SYCAMORE – Not all history is old, but it can be fun.
“History is something that happened yesterday,” Michelle Donahoe, executive director of the Sycamore History Museum, said. “It doesn’t have to be 100 years old.”
Donahoe shared that observation last Thursday during a sneak preview of the museum’s newest exhibit, “Play.” The exhibit will officially open at 1 p.m. on Saturday, Oct. 13 at the museum, 1730 N. Main St., Sycamore.
Donahoe said “Play” is “more light-hearted” than the previous exhibit, “How Sycamore Works,” which ended last month. It was “a lot of fun putting this together,” she said.
Since January, Donahoe and a staff of volunteers have been sorting through a number of sources, including Roger Maveus’ “Grandpa Tell Me What You Did When You Were Little,” back issues of the Sycamore True Republican and Sycamore Tribune newspapers, the Sycamore High School class of 1956 website and interviews of local residents conducted by fourth graders.
The exhibit is divided into four sections: Play by Play, Playing Around, Playing Together and Play Time. Each one contains specific activities. The first one, for instance, is a look at local sports, past and present.
Years ago, Donahoe said, the local semi-professional baseball teams were so good that members of the Cubs and White Sox would frequently come out to play exhibitions on their off days.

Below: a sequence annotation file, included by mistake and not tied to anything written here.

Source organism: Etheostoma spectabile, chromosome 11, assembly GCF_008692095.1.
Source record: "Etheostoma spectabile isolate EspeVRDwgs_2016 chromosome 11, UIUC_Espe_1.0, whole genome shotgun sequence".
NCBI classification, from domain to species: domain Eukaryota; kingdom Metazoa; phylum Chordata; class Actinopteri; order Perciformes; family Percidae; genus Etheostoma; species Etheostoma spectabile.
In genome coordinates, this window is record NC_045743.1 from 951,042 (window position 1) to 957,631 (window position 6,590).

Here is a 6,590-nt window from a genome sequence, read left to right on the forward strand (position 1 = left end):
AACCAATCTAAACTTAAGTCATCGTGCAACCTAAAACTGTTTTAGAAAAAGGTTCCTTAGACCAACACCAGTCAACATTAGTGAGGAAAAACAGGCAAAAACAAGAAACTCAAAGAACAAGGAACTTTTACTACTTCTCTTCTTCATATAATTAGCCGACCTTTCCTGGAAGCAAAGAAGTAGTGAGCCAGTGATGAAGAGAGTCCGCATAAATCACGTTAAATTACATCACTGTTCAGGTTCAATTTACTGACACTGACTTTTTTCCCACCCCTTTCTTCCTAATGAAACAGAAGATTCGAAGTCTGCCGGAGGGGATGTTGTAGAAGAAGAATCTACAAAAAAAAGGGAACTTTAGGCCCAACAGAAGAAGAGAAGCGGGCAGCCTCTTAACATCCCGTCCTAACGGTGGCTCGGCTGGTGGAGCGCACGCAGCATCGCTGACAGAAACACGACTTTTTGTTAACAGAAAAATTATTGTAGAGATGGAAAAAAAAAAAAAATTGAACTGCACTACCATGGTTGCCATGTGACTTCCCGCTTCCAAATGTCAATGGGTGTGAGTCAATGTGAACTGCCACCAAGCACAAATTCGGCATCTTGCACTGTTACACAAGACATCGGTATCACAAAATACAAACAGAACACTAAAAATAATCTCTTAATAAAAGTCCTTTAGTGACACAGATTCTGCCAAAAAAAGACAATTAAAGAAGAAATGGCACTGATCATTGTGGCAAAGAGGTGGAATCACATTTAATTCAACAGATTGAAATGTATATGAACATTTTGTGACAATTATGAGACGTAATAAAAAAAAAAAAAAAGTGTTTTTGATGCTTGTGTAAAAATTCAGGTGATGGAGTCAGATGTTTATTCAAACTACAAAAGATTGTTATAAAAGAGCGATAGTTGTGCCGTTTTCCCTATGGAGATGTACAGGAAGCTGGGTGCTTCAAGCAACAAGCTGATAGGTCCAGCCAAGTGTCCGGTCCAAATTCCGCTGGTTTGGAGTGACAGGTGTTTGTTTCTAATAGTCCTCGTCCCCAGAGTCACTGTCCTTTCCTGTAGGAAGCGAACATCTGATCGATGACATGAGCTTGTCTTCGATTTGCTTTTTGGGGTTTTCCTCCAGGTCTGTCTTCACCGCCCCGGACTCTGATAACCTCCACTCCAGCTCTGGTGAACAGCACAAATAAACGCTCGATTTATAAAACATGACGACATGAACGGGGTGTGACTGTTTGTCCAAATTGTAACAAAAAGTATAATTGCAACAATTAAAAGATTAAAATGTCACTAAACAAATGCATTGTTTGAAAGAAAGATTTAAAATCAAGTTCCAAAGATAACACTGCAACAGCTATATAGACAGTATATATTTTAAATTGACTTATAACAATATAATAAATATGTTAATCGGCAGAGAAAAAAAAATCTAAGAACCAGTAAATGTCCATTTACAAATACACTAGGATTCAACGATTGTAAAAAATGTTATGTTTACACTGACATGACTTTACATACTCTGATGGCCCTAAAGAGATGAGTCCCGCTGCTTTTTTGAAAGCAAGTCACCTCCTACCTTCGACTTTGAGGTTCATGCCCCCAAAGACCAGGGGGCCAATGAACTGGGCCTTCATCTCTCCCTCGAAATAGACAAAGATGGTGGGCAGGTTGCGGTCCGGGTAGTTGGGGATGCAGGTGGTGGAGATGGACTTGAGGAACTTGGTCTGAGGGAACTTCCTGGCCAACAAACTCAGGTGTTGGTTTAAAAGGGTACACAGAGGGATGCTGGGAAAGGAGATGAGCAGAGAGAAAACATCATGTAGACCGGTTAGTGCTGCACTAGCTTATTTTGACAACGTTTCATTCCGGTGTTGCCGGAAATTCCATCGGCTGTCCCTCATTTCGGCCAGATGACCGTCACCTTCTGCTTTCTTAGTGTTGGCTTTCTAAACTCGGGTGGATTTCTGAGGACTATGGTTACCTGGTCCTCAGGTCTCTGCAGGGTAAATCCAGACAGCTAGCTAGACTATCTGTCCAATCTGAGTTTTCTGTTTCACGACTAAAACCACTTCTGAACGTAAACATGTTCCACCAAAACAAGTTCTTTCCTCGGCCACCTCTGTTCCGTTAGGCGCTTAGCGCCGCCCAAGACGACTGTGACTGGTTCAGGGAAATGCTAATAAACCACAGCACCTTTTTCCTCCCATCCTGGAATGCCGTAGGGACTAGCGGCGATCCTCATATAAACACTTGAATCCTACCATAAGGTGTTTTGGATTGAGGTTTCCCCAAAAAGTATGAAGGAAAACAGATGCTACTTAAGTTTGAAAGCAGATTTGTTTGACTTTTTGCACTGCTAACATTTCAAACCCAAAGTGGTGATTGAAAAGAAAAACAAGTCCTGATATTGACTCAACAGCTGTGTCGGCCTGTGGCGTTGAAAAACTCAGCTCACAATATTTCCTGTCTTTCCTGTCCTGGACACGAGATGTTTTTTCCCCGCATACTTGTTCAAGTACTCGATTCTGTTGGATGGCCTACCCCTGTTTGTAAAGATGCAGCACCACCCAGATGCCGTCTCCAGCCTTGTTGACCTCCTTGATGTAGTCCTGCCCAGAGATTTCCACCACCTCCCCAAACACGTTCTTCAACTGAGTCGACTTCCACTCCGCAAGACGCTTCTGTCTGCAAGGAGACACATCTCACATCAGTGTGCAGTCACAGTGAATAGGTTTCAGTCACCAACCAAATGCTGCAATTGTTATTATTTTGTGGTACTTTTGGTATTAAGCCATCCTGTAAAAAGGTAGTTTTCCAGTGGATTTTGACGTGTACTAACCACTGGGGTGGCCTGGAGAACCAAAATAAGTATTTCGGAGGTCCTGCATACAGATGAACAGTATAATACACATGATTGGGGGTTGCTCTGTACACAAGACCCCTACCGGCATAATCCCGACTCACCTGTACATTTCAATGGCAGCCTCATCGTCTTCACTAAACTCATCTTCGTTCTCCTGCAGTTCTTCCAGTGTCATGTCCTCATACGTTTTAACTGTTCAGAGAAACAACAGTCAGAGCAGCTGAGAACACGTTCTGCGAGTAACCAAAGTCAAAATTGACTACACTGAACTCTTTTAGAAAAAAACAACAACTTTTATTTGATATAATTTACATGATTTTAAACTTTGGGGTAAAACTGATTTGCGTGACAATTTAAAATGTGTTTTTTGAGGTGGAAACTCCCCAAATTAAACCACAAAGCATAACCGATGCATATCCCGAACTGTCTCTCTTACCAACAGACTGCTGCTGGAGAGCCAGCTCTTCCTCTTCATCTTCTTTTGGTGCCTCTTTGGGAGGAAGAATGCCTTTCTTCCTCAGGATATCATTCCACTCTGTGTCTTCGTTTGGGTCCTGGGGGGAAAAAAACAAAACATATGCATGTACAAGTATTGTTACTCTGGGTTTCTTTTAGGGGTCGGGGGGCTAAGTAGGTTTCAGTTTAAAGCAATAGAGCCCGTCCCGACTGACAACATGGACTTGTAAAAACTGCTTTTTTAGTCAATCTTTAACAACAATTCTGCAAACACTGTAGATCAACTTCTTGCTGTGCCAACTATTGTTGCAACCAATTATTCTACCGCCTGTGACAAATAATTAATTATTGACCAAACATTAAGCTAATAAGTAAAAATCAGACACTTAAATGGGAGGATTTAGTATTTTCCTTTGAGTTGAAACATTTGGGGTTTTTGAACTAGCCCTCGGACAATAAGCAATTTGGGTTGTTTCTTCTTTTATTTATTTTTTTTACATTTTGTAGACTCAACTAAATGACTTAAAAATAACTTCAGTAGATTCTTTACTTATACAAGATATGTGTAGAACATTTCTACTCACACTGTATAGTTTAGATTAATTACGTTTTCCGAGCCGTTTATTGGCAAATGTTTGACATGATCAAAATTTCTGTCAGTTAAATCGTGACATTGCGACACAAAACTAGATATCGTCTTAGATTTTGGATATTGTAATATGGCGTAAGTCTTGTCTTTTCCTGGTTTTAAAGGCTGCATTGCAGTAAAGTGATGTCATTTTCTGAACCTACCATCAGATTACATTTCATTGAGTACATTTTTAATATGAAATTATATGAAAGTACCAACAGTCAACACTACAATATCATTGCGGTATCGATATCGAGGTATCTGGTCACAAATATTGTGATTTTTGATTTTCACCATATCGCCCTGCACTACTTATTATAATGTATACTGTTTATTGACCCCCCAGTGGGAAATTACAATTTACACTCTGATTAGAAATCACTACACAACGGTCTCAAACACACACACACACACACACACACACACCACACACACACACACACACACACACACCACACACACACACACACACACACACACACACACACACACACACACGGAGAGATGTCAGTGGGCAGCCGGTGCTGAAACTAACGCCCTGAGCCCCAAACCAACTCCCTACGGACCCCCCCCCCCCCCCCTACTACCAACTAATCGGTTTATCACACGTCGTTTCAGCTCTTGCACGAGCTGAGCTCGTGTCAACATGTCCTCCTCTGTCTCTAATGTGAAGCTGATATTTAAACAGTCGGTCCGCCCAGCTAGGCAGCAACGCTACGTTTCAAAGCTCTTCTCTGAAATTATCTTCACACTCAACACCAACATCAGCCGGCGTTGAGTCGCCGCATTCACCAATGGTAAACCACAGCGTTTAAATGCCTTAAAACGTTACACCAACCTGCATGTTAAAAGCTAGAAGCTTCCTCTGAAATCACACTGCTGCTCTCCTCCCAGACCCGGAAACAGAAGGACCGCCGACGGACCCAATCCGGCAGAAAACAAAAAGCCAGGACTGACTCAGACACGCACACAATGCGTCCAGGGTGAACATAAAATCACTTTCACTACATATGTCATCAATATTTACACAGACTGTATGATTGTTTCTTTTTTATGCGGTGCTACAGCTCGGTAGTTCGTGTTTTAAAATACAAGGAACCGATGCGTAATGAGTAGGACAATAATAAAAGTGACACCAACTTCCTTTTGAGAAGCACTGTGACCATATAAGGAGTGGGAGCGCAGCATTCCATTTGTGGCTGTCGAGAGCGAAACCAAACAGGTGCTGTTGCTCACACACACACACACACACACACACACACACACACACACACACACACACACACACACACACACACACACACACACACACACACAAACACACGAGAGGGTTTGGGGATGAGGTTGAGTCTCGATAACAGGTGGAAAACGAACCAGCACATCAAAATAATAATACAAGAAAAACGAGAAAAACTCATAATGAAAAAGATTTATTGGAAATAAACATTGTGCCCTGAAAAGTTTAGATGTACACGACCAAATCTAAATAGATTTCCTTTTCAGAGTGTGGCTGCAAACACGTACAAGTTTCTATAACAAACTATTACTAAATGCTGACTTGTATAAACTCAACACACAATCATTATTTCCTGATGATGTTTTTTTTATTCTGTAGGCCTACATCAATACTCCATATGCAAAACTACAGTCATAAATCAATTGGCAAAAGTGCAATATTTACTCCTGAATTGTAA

There was also a trampoline enthusiast, Bob Billinger, who trained a number of world champions, including two-time national champion Nancy Kay Smith. Another was Judi Ford of Belvidere, who used trampoline exercises to win the Miss America title in 1969.
Another section includes games, including one invented by former Sycamore resident Ronald Beck, roller skates, uniforms and other memorabilia. There are also sections on the old movie theater, Marlyn’s Majorettes, the Pumpkin Festival and the old kiddie’s parade.
Regardless of the subject, it will undoubtedly stir up memories for someone. Longtime Sycamore resident Carol Johnson fell to reminiscing at the preview when Donahoe mentioned the city’s old swimming pool.
“There used to be a kiddie pool (in town) that was 8 feet deep,” Johnson recalled. “You had to climb down a ladder. I was afraid of heights and I fell.”
Donahoe said the exhibit will probably run until the end of September 2013.
If you go: History Museum Fall Festival
1-4 p.m. Saturday
Sycamore History Museum
1730 N. Main St., Sycamore
Adults $5, children 13 and younger free
Crafts, refreshments and guided tours of the museum's new exhibit, "Play."